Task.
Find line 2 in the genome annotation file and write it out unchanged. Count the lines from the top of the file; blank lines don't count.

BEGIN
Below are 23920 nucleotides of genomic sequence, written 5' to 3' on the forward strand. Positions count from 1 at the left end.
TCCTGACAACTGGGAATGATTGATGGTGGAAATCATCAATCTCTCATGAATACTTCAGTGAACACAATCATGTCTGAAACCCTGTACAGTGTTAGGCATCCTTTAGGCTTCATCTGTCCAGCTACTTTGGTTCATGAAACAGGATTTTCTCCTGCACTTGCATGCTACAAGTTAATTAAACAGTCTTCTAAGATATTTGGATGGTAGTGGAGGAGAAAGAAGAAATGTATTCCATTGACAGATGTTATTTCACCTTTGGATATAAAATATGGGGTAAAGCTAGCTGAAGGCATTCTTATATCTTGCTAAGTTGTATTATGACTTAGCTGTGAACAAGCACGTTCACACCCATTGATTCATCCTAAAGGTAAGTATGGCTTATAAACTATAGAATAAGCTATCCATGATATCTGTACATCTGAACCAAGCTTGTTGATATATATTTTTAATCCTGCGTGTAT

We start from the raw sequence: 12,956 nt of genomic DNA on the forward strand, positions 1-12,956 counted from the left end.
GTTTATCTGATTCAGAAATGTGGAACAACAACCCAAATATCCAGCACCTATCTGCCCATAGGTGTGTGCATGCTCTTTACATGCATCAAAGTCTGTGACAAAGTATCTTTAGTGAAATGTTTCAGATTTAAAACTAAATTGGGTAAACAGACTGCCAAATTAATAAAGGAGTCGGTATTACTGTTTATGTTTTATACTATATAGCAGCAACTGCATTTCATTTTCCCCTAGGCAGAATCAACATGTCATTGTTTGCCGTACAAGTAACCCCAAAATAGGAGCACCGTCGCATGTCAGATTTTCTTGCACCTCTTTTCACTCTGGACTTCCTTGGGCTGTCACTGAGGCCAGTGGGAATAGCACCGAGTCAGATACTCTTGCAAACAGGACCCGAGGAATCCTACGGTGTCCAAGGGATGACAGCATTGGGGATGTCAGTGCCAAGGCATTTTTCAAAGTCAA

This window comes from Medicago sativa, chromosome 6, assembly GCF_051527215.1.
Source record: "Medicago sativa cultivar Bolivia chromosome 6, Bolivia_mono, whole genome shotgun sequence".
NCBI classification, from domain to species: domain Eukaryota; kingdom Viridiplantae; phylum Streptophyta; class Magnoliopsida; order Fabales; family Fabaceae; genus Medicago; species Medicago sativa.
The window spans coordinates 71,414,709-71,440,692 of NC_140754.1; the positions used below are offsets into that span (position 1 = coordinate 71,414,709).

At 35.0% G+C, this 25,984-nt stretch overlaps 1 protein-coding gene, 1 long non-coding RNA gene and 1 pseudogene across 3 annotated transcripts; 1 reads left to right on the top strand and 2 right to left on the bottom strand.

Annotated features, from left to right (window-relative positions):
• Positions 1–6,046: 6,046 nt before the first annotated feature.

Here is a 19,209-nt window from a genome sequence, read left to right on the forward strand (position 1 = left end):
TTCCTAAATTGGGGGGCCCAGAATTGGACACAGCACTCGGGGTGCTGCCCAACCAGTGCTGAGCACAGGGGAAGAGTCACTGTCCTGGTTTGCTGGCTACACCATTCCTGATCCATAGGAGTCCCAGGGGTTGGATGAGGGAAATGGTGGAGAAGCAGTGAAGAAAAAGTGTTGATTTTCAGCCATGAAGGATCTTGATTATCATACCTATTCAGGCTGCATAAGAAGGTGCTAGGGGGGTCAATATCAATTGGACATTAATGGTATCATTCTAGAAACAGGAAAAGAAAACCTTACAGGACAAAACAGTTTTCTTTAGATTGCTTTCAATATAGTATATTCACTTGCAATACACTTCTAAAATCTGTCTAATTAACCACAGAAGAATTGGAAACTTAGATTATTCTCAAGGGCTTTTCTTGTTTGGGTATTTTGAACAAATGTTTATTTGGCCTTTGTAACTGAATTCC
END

TCCTGACAACTGGGAATGATTGATGGTGGAAATCATCAATCTCTCATGAATACTTCAGTGAACACAATCATGTCTGAAACCCTGTACAGTGTTAGGCATCCTTTAGGCTTCATCTGTCCAGCTACTTTGGTTCATGAAACAGGATTTTCTCCTGCACTTGCATGCTACAAGTTAATTAAACAGTCTTCTAAGATATTTGGATGGTAGTGGAGGAGAAAGAAGAAATGTATTCCATTGACAGATGTTATTTCACCTTTGGATATAAAATATGGGGTAAAGCTAGCTGAAGGCATTCTTATATCTTGCTAAGTTGTATTATGACTTAGCTGTGAACAAGCACGTTCACACCCATTGATTCATCCTAAAGGTAAGTATGGCTTATAAACTATAGAATAAGCTATCCATGATATCTGTACATCTGAACCAAGCTTGTTGATATATATTTTTAATCCTGCGTGTAT